An investigation has continued today into the death of a 26-year-old San Jose man who was Tasered by a Campbell police officer after a struggle with Santa Clara County sheriff's deputies.
Sheriff's deputies were dispatched at about 11:20 p.m. to the Valley Medical Center at 751 S. Bascom Ave. after receiving a 911 call from a family member of the man, sheriff's Sgt. Don Morrissey said.
A disturbance between family members had turned into a physical fight, Morrissey said.
Moments after arriving, the deputies began to struggle with the man who allegedly was causing the disturbance and called for assistance by additional deputies.
Campbell police Agent Gary Berg, 31, was following up on an unrelated matter at the medical center and was about to leave when he saw deputies struggling with the man outside the hospital, Campbell police Capt. David Dehaan said.
The man, standing 6 feet tall and weighing about 260 pounds, was failing to comply with deputies' requests, Morrissey said.
Berg got out of his car and went over to render aid.
"In the process of helping them gain control of the man, our officer deployed his Taser," Dehaan said.
The man was then taken into custody, but deputies noticed he was unresponsive.
The deputies and officers started CPR on the man, who was taken to the emergency room at the medical center where further efforts to revive him were unsuccessful and he was pronounced dead, according to the sheriff's office.
The man's name has not been released.
An investigation into the incident is being conducted by the sheriff's office with monitoring from the Santa Clara County District Attorney's Office, Morrissey said.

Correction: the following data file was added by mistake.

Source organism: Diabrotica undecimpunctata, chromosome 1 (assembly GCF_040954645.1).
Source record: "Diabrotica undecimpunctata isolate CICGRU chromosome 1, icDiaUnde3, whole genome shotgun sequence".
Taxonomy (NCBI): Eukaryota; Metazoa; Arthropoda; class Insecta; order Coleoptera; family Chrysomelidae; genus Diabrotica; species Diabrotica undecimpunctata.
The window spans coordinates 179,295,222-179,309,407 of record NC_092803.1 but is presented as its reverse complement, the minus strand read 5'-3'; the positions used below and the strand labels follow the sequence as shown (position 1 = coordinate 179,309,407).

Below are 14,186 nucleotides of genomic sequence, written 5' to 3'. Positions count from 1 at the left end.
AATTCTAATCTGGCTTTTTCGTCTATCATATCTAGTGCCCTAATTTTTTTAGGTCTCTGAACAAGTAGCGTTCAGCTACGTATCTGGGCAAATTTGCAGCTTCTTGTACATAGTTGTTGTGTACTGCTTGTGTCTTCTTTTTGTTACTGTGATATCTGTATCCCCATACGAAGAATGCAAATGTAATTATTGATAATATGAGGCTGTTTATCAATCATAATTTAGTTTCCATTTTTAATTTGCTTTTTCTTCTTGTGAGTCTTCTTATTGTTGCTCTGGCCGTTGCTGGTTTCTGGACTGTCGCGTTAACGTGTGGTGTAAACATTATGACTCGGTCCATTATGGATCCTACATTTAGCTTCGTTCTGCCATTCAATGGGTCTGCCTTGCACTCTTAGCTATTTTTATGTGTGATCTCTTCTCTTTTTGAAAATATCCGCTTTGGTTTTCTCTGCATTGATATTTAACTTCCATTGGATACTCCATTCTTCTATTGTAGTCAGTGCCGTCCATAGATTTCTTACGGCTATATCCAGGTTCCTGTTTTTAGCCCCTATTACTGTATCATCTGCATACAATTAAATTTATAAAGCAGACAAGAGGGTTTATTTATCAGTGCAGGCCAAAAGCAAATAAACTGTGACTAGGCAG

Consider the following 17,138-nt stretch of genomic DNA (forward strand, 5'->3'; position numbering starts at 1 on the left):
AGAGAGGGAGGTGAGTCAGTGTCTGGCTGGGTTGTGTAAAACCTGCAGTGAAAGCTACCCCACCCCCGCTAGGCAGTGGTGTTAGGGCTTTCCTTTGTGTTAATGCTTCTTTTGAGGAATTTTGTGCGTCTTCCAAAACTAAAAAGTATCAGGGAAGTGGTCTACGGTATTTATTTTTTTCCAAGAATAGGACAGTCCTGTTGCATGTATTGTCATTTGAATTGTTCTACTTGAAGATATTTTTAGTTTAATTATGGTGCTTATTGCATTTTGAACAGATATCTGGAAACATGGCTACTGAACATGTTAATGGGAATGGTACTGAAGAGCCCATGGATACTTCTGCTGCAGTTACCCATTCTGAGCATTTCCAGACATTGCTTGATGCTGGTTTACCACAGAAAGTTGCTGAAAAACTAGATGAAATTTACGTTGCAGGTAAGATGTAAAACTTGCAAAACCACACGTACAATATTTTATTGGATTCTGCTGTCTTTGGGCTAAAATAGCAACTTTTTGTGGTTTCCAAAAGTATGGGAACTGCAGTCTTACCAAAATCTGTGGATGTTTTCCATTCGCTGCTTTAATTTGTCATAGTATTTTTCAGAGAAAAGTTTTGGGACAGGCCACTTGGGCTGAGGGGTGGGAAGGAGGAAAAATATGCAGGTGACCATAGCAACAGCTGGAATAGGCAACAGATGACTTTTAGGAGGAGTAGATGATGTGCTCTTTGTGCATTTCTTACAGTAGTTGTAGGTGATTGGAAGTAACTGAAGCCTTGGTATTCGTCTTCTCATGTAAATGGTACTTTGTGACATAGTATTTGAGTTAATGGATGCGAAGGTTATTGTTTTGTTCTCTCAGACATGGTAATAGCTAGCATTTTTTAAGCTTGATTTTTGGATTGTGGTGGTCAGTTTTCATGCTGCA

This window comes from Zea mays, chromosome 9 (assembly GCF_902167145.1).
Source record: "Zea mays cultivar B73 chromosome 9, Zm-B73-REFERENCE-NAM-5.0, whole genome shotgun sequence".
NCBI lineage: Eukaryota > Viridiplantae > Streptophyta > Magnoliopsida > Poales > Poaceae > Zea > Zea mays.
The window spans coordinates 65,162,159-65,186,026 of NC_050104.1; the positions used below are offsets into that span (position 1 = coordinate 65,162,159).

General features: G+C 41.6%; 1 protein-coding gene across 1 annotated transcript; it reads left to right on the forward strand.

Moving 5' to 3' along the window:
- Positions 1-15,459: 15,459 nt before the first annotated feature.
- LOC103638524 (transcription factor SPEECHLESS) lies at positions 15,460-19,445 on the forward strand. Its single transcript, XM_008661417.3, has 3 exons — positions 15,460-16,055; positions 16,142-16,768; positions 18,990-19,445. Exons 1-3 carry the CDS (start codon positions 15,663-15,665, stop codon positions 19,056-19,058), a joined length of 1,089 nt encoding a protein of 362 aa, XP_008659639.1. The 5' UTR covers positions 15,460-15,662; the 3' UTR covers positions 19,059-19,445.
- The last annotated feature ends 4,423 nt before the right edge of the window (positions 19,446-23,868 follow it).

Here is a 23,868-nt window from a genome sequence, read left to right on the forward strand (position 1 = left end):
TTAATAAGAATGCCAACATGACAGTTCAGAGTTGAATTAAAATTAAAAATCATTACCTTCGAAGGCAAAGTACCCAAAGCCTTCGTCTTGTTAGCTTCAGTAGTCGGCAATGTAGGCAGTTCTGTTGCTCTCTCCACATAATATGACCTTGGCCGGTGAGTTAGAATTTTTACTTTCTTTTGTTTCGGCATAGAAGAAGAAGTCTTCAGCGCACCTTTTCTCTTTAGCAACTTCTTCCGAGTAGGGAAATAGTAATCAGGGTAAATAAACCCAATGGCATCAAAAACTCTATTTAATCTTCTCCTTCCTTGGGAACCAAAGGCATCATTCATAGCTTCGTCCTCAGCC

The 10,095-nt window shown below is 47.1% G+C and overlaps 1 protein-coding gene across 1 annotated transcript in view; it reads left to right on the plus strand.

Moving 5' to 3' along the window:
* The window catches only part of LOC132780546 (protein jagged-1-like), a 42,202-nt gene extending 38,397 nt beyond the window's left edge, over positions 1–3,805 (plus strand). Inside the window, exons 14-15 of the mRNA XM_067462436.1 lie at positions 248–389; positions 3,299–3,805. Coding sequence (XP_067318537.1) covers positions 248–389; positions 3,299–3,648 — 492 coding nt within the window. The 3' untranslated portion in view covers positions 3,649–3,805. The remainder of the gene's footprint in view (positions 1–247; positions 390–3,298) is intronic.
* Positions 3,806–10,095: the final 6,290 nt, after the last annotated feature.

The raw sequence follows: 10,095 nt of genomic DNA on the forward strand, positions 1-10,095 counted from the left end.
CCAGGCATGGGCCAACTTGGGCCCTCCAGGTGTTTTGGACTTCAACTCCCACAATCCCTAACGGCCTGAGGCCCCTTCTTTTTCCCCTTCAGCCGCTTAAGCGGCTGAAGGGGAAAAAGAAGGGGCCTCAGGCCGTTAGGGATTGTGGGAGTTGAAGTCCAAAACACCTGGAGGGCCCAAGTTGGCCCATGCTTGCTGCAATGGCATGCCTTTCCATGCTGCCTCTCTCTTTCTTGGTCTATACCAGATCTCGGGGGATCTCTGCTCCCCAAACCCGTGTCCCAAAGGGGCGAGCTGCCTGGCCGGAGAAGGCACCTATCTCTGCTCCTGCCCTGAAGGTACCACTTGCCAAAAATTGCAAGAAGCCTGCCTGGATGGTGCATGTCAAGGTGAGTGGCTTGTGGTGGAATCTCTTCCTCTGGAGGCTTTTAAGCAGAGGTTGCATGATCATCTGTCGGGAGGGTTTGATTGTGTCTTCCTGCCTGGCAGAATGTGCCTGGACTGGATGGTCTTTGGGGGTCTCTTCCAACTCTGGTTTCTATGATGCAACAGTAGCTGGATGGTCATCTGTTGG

The Campbell Police Department has also offered assistance, Dehaan said. Meanwhile, Berg has been placed on paid administrative leave while the death is being investigated per department protocol.
"We offer our sympathy and we recognize the sadness the family feels upon the death of this young man," Dehaan said. "We pledge our full support in efforts being made to investigate and understand the events that led to his death."
Campbell police issued Tasers and trained all field personnel on using the devices in September 2004, according to Dehaan.
Since Tasers were issued, the department has tracked 60 incidents in which the stun guns were deployed. In 29 of the cases, officers were able to gain compliance by simply un-holstering and showing the devices without attempting to deliver a shock.
The 31 other cases involved an attempt to shock or a shock actually being delivered, Dehaan said.
"We have not had any injuries resulting from use of the Taser other than in a few cases cuts from the barbs," Dehaan said. "It's a low to intermediate use of force application that can be used when reasonably necessary to gain compliance."
Dehaan said officers have various options available to them when it comes to levels of force short of using a handgun, which is considered lethal force. He noted a hands-on approach such as wrestling, pepper spray and a baton as examples.
"In comparison to other low or medium uses of force, generally Tasers result in fewer injuries and less serious injuries than those other options," Dehaan said.
A coroner's report on the man could take up to four months, according to the Santa Clara County medical examiner's office.